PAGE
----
There is a lot of variability between cows, and all colostrum should be tested to ensure its quality. When available colostrum is low in quality, producers have several options using stored colostrum and products formulated to supplement or replace colostrum. Storing excess high quality colostrum provides insurance in case the dam is unable to produce an adequate quantity of good quality colostrum due to mastitis, death, or various other causes. Stored colostrum from test-negative cows also is an essential component of eradication strategies for diseases such as Johne’s and leukosis. In some herds the supply of disease-free, high quality colostrum is very limited, and supplement and replacer products can provide viable options for ensuring adequate immunity in calves. In other cases, the consistency and convenience of colostrum products is preferred over testing, sorting, and storing maternal colostrum.

Supplement or Replacer - What's the Difference?

Colostrum products that contain IgG are regulated by the USDA Center for Veterinary Biologics. Supplement products are unable to raise the blood concentration of IgG above the species standard, which is 10 mg/mL for calves. Any product that is able to raise serum IgG concentration above 10 mg/mL may be called a colostrum replacer. Colostrum supplements available today are made from dried bovine colostrum or serum and contain 40 to 60 g of IgG per dose (9 to 13% globulin protein). The fat content of these products ranges from 0.5 to 15%. Colostrum supplements can be used to increase the amount of IgG fed to calves when only low or medium quality colostrum is available. However, supplements cannot replace high quality colostrum. Research has shown that when a supplement is added to low quality colostrum, the IgG is often absorbed poorly and calves often experience FPT (see table below). Poor antibody absorption when adding a supplement to colostrum may be due to the large amount of protein entering the intestine in a short period of time. Competition between IgG molecules and other proteins for absorption sites has been suggested as one reason this occurs. Colostrum replacers developed because supplements were not particularly effective.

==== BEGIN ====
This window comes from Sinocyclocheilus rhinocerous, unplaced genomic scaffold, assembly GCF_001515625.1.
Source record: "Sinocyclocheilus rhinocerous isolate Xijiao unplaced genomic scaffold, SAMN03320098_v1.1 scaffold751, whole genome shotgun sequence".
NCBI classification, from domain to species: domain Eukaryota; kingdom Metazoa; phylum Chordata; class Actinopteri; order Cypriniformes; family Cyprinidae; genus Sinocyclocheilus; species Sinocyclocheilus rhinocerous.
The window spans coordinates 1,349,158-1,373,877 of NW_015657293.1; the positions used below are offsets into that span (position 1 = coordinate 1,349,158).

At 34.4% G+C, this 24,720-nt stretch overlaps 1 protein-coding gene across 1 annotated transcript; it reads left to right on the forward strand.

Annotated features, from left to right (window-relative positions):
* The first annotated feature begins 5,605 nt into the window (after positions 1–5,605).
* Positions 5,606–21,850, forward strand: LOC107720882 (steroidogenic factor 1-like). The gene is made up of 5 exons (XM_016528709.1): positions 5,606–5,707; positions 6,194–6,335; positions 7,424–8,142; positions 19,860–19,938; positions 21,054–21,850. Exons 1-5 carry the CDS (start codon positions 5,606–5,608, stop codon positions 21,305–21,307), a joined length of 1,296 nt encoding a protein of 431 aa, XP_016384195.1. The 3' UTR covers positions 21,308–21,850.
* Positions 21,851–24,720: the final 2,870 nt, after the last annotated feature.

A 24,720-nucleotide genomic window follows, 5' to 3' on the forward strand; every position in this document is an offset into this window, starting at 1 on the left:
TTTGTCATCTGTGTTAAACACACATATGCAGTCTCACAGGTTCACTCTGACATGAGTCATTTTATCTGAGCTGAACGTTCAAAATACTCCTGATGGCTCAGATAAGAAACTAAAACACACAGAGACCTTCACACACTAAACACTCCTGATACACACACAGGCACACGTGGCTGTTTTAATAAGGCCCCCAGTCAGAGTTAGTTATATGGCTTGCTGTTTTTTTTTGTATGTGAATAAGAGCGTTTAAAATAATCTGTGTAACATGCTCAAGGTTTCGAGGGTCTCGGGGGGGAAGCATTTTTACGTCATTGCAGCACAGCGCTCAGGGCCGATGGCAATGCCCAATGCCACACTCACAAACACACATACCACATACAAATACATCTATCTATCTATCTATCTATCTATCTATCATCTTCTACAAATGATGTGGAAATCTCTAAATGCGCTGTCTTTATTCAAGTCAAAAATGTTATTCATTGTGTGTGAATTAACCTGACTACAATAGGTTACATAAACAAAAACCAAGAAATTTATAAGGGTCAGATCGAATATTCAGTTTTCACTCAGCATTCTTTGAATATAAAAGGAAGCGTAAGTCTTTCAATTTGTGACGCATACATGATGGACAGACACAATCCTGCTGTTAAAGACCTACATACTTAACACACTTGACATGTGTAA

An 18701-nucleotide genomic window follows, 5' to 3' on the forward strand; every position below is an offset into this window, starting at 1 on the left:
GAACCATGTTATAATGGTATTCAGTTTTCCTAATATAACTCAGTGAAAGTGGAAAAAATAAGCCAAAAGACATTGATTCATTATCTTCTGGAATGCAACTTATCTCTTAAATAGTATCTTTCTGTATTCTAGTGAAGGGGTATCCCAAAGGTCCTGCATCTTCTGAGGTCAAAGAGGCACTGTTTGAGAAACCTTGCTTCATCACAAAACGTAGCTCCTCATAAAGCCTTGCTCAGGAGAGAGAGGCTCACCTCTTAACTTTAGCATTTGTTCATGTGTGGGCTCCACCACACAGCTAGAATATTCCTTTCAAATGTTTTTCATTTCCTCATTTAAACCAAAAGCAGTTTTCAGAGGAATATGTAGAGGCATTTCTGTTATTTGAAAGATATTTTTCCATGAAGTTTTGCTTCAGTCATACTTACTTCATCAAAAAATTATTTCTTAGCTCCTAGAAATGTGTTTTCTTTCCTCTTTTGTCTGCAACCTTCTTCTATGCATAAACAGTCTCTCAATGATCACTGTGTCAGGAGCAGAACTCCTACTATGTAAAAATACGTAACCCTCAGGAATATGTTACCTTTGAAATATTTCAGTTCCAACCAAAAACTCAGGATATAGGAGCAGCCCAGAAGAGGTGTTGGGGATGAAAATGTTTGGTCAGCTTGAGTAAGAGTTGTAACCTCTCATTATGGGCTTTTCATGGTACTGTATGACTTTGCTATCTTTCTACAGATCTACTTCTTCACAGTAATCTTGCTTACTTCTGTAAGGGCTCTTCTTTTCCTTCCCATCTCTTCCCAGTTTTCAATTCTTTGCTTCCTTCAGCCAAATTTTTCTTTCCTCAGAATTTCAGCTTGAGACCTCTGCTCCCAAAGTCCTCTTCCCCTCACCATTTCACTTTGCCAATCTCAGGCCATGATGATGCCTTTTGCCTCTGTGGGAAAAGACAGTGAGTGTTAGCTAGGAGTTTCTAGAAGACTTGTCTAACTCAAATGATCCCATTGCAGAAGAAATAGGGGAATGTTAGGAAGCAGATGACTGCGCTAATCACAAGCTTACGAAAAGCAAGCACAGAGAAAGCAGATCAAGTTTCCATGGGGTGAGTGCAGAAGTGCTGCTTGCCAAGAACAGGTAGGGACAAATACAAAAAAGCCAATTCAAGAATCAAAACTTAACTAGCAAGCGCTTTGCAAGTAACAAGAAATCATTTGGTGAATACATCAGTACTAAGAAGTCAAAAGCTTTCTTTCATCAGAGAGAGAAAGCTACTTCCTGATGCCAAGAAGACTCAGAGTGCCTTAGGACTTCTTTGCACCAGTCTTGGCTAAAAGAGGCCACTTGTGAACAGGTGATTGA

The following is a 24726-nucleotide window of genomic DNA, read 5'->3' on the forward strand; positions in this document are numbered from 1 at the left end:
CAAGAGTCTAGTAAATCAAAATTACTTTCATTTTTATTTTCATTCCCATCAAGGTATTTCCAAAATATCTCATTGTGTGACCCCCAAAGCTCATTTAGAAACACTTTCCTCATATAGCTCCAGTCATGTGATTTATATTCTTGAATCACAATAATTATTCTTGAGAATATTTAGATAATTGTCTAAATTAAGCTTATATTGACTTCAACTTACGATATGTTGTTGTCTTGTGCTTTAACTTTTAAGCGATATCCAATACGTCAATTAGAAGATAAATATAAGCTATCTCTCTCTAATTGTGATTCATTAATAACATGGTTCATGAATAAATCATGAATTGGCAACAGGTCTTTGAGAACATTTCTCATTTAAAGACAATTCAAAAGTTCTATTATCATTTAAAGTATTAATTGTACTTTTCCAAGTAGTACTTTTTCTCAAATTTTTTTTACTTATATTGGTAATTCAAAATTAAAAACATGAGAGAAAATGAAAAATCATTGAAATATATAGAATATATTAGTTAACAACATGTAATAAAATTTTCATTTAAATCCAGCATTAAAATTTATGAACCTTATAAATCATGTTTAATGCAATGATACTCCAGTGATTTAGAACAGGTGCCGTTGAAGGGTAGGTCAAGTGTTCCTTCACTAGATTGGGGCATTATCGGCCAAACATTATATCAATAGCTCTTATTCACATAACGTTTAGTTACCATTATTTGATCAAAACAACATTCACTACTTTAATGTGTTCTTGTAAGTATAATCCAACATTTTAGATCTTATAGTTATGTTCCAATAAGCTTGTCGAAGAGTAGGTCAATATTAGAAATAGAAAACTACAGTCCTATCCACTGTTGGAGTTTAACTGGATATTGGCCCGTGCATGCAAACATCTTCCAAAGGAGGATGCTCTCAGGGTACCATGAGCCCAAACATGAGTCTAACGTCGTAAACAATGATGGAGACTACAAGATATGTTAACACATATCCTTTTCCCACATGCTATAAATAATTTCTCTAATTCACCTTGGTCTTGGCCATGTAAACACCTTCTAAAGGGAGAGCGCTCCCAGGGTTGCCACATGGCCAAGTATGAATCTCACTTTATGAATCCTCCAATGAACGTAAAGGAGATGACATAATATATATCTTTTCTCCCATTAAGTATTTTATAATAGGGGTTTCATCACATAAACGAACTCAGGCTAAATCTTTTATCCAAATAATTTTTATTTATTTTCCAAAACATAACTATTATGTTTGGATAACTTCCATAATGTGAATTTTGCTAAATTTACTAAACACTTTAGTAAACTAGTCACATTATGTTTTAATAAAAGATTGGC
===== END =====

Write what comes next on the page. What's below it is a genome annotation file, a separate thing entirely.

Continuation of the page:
Supplement products are less expensive than replacer products, but they are less convenient and do not provide a break in the disease transmission cycle because some colostrum must still be fed. One strategy to reduce the overall cost of using these products is to feed a replacer for the first feeding and a supplement for the second feeding. Numerous products designed to replace colostrum are now on the market. These products are made from bovine colostrum or serum and contain 100 to 150 g of IgG per dose. These products also provide fat, protein, vitamins, and minerals needed by the newborn calf, although the amount varies between products. For example, fat content ranges from 6 to 25%.